Independent report ranks Annenberg among the top communication doctoral programs

A new report from the National Research Council (NRC) ranks the University of Pennsylvania’s Annenberg School for Communication among the top five communication doctoral programs in the nation.
Compiling data from 5,000 doctoral programs in 62 fields of study at 212 universities, the NRC placed Annenberg “one to five” in overall quality among the 83 Communication doctoral programs included in the assessment. Annenberg also emerged at or near the top on a second measure of overall quality produced by the NRC. Both summary measures were based on 21 specific indicators of the quality and impact of faculty research, student support and outcomes, and faculty and student diversity, including such things as faculty publications, citations and awards; student funding and the percentage of students to complete the program; and the percentage of female and non-white faculty and students in the program. A full report can be found at the web site of The Chronicle of Higher Education.  
The NRC did not rank programs in a straightforward numerical fashion, much like the well-known U.S. News & World Report college rankings. The NRC felt simple ranking by numbers implied an unrealistic level of precision, so they elected to try a different approach, involving ranges. By that measure, Annenberg was in the top “1 to 5” range.   
“We are pleased but not surprised that an independent party has recognized what we are so proud of here at Annenberg – that we have a world-class Ph.D. program,” said Annenberg Dean Michael X. Delli Carpini. “We have assembled the ideal components of such a program: internationally-recognized faculty members; a diverse group of exceptionally talented students; and the financial, cultural, and academic resources necessary to support them.”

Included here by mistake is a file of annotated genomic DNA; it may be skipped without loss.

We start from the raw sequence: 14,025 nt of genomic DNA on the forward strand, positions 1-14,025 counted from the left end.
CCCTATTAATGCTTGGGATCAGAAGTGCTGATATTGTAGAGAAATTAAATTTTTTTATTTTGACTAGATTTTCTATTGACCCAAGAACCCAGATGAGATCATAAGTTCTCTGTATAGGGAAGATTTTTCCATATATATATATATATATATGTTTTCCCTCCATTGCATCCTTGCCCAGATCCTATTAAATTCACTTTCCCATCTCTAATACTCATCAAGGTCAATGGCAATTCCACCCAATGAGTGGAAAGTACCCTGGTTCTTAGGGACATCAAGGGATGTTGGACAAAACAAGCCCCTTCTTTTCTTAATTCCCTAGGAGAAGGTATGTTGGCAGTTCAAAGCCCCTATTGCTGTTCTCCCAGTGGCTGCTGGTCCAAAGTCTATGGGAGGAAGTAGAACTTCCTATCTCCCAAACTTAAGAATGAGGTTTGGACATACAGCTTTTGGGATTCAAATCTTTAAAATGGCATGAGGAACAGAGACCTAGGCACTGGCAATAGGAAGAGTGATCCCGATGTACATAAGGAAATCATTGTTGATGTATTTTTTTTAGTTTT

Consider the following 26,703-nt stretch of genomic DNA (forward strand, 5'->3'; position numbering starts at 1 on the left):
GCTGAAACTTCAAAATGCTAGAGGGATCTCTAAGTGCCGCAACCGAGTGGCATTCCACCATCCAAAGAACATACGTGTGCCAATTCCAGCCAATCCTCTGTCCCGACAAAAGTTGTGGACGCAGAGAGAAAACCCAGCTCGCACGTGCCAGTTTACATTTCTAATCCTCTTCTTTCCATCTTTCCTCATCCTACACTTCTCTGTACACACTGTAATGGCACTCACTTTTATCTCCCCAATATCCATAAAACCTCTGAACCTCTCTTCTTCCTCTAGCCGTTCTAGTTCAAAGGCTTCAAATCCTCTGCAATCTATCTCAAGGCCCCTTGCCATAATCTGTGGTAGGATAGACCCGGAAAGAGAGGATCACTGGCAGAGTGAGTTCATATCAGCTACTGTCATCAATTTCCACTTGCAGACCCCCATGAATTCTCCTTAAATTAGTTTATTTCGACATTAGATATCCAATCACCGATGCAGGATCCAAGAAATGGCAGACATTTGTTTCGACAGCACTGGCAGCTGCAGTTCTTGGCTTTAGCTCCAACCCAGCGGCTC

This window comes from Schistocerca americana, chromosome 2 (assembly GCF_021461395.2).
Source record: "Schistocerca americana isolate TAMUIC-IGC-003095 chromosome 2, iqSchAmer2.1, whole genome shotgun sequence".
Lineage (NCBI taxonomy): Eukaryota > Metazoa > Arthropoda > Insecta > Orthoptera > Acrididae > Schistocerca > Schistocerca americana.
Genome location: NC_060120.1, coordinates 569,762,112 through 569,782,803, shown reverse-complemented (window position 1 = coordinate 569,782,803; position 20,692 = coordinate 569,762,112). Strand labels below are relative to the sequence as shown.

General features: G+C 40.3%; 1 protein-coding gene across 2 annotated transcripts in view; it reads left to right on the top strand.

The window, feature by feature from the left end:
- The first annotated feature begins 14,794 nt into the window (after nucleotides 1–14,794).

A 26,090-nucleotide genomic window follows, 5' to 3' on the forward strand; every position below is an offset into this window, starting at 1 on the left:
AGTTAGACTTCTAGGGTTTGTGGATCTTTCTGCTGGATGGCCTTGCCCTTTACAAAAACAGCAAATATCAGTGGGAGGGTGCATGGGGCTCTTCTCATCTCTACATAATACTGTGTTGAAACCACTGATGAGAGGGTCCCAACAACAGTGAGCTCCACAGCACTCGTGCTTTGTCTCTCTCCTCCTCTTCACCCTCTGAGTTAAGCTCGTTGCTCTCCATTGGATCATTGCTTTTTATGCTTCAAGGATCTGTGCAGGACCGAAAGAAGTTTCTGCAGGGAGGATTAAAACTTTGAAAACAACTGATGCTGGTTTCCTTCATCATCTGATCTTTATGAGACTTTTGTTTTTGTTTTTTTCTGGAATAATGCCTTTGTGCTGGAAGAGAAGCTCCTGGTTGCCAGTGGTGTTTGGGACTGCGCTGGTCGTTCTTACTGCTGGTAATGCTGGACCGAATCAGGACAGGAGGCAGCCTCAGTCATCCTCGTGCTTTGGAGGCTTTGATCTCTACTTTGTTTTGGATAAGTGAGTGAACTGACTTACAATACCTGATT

The NRC report was covered extensively by The Chronicle. The story noted the age of the data used in the report, saying “many of those data points have surely gone stale, because the NRC conducted its surveys back in 2006-2007.         

“No assessment is perfect,” noted Dean Delli Carpini. “We have some issues with the accuracy of some of the data ourselves. In the end the best measure of our program is and always has been the quality of our faculty as scholars and teachers, and the success of our students both at Annenberg and in their subsequent careers. On these scores I have no doubt Annenberg is the best Communication program in the world.” Underscoring this point, at this June’s International Communication Association’s annual conference Annenberg faculty and students presented over 45 papers and received a half dozen awards for their scholarship. In addition Annenberg professors Joseph Turow and Robert Hornik were elected “ICA Fellows,” bringing to eight the number of faculty members who have received this prestigious distinction. A full report of the work, honors, and recognition of Annenberg’s faculty and students from the ICA conference can be found here.